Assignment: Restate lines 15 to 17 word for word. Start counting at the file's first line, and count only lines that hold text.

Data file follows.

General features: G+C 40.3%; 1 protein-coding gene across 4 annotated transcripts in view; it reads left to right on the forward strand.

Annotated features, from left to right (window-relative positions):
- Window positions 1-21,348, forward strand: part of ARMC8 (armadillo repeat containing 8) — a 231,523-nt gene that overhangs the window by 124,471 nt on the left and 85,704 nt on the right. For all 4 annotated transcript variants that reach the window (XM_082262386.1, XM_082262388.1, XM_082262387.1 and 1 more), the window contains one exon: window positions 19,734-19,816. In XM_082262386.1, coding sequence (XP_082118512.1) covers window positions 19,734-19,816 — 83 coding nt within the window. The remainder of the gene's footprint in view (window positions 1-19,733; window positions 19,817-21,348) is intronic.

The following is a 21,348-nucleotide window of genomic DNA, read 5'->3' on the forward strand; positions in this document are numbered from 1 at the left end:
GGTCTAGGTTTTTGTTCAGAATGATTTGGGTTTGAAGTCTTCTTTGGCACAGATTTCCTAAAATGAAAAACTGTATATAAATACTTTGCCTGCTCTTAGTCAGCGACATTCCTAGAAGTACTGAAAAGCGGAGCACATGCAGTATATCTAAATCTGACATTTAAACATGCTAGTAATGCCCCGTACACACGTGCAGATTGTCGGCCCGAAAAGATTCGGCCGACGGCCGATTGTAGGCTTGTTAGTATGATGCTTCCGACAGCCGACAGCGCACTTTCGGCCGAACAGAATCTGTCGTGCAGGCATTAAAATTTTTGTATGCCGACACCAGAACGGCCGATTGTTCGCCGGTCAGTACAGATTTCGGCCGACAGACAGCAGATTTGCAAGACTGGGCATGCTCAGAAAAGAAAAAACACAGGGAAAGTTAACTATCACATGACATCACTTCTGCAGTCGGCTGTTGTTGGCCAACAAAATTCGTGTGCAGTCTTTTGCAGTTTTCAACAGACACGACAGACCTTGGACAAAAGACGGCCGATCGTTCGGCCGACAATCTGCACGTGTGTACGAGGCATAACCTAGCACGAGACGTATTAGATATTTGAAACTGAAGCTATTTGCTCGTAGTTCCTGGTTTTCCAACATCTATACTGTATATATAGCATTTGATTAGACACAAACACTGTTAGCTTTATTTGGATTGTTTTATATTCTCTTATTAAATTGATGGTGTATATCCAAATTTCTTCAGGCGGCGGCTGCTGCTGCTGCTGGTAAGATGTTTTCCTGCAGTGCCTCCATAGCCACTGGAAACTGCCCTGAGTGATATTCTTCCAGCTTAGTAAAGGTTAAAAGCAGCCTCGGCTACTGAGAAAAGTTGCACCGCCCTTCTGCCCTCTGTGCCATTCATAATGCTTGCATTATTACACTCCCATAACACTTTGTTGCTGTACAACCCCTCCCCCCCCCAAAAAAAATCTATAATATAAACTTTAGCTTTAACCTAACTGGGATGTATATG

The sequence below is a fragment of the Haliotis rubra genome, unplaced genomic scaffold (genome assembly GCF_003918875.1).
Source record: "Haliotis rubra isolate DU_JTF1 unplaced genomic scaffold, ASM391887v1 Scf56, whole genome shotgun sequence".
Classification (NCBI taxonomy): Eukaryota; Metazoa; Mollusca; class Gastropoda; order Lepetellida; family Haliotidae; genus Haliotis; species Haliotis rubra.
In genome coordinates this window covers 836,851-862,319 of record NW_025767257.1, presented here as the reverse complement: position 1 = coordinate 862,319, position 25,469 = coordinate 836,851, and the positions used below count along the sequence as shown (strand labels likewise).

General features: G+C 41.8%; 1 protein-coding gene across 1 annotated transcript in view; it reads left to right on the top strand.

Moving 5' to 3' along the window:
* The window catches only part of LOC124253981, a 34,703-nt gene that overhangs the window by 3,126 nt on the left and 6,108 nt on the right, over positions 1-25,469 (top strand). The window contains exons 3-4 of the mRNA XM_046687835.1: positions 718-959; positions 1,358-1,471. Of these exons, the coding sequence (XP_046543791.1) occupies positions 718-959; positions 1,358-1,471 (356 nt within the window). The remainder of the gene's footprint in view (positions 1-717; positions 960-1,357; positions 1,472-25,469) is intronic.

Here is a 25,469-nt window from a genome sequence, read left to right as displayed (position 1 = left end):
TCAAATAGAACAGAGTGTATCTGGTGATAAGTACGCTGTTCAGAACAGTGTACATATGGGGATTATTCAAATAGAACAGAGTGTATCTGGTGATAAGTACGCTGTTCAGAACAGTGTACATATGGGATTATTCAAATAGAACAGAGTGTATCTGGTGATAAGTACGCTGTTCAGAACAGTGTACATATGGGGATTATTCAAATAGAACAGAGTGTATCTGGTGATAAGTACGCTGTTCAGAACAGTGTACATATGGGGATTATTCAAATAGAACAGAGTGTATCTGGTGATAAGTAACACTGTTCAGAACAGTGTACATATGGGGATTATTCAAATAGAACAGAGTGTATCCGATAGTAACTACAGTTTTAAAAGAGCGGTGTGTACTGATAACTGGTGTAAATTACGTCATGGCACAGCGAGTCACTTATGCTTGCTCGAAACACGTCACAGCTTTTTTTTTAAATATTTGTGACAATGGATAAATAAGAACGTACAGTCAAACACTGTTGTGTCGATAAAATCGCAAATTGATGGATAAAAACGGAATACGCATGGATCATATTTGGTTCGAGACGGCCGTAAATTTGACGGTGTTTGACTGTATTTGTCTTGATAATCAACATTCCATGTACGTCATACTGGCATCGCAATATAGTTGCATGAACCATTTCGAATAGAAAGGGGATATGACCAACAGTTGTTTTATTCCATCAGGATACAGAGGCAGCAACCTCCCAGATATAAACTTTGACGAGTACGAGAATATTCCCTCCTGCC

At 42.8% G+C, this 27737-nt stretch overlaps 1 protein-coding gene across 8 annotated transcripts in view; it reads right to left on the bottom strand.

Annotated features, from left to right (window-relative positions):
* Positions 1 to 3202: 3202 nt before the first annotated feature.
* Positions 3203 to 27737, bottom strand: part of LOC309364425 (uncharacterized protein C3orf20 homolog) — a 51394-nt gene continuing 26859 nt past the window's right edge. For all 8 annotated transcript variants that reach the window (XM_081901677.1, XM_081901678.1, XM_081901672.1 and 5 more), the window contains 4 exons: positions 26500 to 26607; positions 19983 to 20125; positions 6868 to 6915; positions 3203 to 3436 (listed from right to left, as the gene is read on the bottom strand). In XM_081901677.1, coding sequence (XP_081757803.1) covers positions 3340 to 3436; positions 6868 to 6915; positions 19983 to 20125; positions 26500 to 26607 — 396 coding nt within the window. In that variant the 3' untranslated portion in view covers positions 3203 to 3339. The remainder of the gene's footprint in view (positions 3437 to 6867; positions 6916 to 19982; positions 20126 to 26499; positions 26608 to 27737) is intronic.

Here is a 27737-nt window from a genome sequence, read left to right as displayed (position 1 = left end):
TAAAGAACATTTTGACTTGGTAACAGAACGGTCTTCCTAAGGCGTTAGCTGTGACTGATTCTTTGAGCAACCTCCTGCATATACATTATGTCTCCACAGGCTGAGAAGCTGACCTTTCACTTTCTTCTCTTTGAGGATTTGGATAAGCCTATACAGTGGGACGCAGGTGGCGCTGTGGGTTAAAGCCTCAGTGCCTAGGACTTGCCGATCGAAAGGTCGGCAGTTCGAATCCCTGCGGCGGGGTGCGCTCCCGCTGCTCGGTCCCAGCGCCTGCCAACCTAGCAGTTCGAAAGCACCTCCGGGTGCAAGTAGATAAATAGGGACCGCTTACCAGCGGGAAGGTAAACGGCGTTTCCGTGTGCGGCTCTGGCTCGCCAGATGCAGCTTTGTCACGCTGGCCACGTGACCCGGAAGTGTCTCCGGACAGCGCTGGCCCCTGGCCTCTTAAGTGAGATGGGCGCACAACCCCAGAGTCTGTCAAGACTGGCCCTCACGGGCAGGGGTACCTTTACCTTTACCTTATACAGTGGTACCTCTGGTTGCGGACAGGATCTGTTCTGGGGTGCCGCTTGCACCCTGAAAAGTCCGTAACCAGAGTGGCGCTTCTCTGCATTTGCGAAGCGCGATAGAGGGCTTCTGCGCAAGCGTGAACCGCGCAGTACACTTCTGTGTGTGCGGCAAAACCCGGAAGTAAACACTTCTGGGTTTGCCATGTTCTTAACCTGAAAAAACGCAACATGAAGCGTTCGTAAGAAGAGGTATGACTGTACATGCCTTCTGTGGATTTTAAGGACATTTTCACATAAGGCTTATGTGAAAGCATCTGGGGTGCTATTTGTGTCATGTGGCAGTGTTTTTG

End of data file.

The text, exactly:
At 42.8% G+C, this 27737-nt stretch overlaps 1 protein-coding gene across 8 annotated transcripts in view; it reads right to left on the bottom strand.

Annotated features, from left to right (window-relative positions):
* Positions 1 to 3202: 3202 nt before the first annotated feature.